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I'm trying to draw a diagram with a curved line inside of the circle, attaching to the edges. What I want is similar to that described here. Here is my code:

\documentclass[border=10pt]{standalone}
\usepackage{tikz}
\begin{document}
\begin{tikzpicture}

\node[draw,circle,minimum size=40pt,red](circ){};
\draw[blue,looseness=1.5]
    (circ.west) to [out=70,in =110]
    (circ.center) to [out=-70,in=-110] (circ.east);

\end{tikzpicture}
\end{document}

The problem, is that the edges of the curve do not align in the way I would like with the edge of the circle. What I want is for the blue curve to extend only to the internal edge of the red circle. Now, I could simply draw the curve first, and use a invisible node, but the problem there is that some of it would still be visible since it extends past the outer edge of the circle. Also, it seems like a decidedly inelegant solution.

Output

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  • Have a look at the \clip command. Oct 26, 2015 at 16:43
  • @Alain I'm looking at it, but one thing that is confusing is how to specify internal/external diameter. Is there some way to "reuse" the circ node for the clipping path?
    – junius
    Oct 26, 2015 at 16:52

2 Answers 2

1

Something like this?

enter image description here

I set the circle outside sep=0pt. By this coordinates of circle lie on the circle and not outside of circle anymore. Also in the first case put the blue line behind circle:

\documentclass[border=10pt,tikz]{standalone}
\usepackage{tikz}
\usetikzlibrary{backgrounds}
\begin{document}
\begin{tikzpicture}

\node[circle, draw=red,
      minimum size=40pt, outer sep=0pt](circ){};
\scoped[on background layer]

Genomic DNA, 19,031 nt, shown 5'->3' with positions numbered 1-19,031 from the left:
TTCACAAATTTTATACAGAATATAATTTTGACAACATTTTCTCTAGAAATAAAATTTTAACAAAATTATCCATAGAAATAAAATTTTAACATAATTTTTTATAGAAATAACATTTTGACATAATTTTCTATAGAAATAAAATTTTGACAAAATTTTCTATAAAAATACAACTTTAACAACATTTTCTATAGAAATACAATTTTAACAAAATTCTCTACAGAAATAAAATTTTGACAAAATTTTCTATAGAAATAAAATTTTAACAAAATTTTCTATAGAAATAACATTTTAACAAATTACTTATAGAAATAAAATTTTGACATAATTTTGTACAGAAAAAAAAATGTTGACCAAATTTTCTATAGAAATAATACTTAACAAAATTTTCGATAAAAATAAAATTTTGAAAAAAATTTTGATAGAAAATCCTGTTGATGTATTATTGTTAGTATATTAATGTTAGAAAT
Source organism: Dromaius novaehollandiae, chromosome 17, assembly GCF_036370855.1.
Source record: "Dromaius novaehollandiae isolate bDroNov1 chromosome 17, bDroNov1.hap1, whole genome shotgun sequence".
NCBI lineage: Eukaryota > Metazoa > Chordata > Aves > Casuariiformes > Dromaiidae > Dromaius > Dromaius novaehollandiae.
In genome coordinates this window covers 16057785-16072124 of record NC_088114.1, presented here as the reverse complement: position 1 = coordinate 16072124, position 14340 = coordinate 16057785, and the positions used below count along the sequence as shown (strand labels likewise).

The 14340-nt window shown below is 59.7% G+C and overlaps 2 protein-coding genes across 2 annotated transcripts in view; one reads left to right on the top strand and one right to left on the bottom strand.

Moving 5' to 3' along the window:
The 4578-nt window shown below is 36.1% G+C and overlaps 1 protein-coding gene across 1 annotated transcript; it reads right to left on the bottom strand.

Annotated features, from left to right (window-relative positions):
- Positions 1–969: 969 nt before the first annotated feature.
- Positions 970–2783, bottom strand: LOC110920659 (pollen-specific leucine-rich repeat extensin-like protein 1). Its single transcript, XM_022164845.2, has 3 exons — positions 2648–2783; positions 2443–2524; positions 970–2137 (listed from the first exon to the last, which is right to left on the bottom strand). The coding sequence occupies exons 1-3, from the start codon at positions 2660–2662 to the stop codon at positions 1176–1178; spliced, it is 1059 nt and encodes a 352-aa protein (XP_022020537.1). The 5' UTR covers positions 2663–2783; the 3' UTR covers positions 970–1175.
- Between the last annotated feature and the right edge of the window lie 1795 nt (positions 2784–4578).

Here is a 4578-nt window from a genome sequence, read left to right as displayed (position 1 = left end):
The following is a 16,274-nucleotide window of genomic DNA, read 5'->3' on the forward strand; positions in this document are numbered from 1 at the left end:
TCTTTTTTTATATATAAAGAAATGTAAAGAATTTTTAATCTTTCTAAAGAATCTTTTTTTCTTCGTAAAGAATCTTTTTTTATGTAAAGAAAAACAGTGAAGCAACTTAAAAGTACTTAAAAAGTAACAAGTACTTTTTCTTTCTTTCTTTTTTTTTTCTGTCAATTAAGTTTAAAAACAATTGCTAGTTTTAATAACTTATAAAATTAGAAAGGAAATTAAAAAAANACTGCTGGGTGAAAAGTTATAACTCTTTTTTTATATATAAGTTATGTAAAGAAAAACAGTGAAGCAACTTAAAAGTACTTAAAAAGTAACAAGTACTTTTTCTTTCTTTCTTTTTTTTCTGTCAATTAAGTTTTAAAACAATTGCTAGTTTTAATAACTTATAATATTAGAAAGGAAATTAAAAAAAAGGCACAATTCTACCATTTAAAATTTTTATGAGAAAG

\draw[blue,looseness=1.5]
    (circ.west)   to [out =70,in =110]
    (circ.center) to [out=-70,in=-110] (circ.east);
\end{tikzpicture}
     \end{document}

Second example is with line in front, but line has rounded caps:

\documentclass[border=10pt,tikz]{standalone}
\usepackage{tikz}
\usetikzlibrary{backgrounds}
\begin{document}
\begin{tikzpicture}

\node[circle, draw=red,
      minimum size=40pt, outer sep=0pt](circ){};
 \draw[blue,cap=round,looseness=1.5]
    (circ.west)   to [out =70,in =110]
    (circ.center) to [out=-70,in=-110] (circ.east);
\end{tikzpicture}
     \end{document}

which gives:

enter image description here

2
  • I suppose that would work. Is there anyway to do this without fiddling around with the shorten option? If you'll notice, a few pixels are peaking through on the edges even still.
    – junius
    Oct 26, 2015 at 17:09
  • @KevinKeith, yes, it is, I will correct my answer. It is only need to add to circle option: outer sep=0pt ...:
    – Zarko
    Oct 26, 2015 at 17:14
3

Use the circle to clip everything outside it and draw it in the last place:

\documentclass[border=10pt]{standalone}
\usepackage{tikz}

\begin{document}

\begin{tikzpicture}
\node[circle,minimum size=40pt](circ){};
\clip (0,0) circle (20pt);
\draw[blue,looseness=1.5]
    (circ.west) to [out=70,in =110]
    (circ.center) to [out=-70,in=-110] (circ.east);
\node[draw,circle,minimum size=40pt,red,thick] {};
\end{tikzpicture}

\end{document}

enter image description here

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